VCSELs provide a compact, efficient optical source for a wide range of applications. VCSELs are built as dies that can be mounted directly on printed circuit boards, packaged into components, or as vertically integrated solutions in custom packaging complete with other components such as photodiodes, drivers, TIAs, and signal controllers.

Both single mode and multimode VCSELs are available. Single mode VCSELs are limited in the amount of power they can generate and, as such, are typically only used for sensing applications. Multimode VCSELs, however, can be used in applications including datacomm at data rates up to 50 Gbps as well as precision sensing applications such as encoders and 3D imaging.

Two other commonly used optical sources are Light Emitting Diodes (LED) and Edge Emitting Lasers (EEL). As can be seen, LEDs spread their power output over a wide angle and across a spectrum of wavelengths. Even with optics, LEDs experience higher power loss compared to lasers. EELs, while coherent, produce an elliptical, astigmatic beam, and therefore require more expensive optics to focus the light. In addition, EELs emit from the side, limiting them to a linear implementation.


There are many applications with requirements that cannot be met with an LED and need the coherency and wavelength stability of a laser. For example, high-end encoders need a coherent light source to create an interference pattern through a diffraction grating. Similarly, object detection and motion sensors using self-mixing techniques need an output with a highly stable wavelength to accurately measure Doppler shifts.

Multi-element VCSEL arrays are scalable by changing the size of the array and can be customized to achieve more than 1 W of CW optical power. Typically, with a higher maximum power output, greater range is possible for sensing applications. Higher output power also yields a better signal-to-noise ratio (SNR), further improving precision. In addition, VCSELs exhibit low change in wavelength with changes in temperature. This allows for simpler packaging without the need for thermoelectric coolers in the system while still allowing for a narrow enough range of filters that result in a good SNR.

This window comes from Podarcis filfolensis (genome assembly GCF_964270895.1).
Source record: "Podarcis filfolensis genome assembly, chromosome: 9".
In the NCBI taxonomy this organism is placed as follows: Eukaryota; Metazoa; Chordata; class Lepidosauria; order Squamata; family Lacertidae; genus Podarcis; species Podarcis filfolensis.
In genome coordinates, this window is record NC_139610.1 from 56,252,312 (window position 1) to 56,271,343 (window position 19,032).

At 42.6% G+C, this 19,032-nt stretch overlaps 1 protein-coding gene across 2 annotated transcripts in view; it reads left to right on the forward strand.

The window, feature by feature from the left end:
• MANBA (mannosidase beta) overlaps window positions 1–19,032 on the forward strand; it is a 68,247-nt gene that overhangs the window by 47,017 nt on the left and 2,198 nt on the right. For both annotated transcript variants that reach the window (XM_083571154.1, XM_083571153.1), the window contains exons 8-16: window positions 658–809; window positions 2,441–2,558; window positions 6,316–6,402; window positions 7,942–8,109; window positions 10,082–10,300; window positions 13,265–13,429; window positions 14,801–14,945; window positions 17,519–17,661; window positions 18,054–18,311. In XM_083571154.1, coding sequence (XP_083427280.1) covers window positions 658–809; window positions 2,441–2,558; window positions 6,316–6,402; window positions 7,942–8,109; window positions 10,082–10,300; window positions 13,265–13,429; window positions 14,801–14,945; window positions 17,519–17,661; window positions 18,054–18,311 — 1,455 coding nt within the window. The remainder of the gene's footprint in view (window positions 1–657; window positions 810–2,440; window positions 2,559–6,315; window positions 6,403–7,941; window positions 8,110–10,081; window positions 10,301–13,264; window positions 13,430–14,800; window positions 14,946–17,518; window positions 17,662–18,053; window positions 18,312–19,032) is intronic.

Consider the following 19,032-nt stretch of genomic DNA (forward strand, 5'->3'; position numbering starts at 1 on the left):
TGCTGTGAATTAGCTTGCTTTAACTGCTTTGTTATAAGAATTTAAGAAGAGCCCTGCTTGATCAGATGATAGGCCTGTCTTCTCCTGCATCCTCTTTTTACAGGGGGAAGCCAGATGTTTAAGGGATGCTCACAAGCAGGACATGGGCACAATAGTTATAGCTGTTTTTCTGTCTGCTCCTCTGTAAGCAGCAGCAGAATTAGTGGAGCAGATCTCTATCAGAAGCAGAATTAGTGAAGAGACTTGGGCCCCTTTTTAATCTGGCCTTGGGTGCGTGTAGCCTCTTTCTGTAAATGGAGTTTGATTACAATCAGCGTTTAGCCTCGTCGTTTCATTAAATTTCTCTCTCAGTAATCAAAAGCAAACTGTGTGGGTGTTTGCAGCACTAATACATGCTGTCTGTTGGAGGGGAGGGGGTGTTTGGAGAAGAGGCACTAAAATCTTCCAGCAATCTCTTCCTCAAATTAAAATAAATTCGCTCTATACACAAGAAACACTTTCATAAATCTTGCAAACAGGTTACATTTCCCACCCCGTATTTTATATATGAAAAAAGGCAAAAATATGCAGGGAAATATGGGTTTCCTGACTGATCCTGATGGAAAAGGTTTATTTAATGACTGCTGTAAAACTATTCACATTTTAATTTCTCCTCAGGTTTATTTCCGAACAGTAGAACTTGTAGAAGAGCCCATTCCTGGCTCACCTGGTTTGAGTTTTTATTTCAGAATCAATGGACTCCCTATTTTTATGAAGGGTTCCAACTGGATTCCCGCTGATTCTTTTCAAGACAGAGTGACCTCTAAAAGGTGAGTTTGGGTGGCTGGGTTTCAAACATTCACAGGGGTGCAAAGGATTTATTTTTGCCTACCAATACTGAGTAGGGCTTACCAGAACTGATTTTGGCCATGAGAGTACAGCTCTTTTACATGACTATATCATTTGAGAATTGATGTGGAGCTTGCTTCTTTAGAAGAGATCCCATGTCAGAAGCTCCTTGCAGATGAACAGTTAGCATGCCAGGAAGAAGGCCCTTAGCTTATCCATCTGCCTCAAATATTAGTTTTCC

VCSELs serve as an overall more cost-efficient optical source compared to EELs in range sensing applications. To compensate for their elliptical output, EELs require more complex optics to focus and shape light. VCSELs also have a lower operating voltage than stacked junction EELs, and their array-based nature provides more inherent reliability. For example, with an array of 200 VCSELs, if one fails, the system still has 199 light sources. In contrast, EEL-based systems are limited to a linear implementation and are vulnerable to catastrophic failure; if the EEL optical source fails, the entire subsystem fails. A VCSEL’s emission wavelength is also more stable over temperature compared to edge emitters, thus eliminating the need for thermoelectric coolers usually needed with edge emitters.

EELs also cannot be tested until the end of the production process, resulting in lower yields and higher cost. VCSELs, by their nature, can be tested during various manufacturing stages to maximize yield and reliability.

VCSEL packaging has low parasitics and is extremely thermal efficient, offering better heat dissipation than EELs for the same power. In addition, VCSELs can be pulsed at high frequency to maximize precision without any significant degradation due to laser heating and thermal effects.

Comparison of Specifications
Key Advantages of VCSEL Technology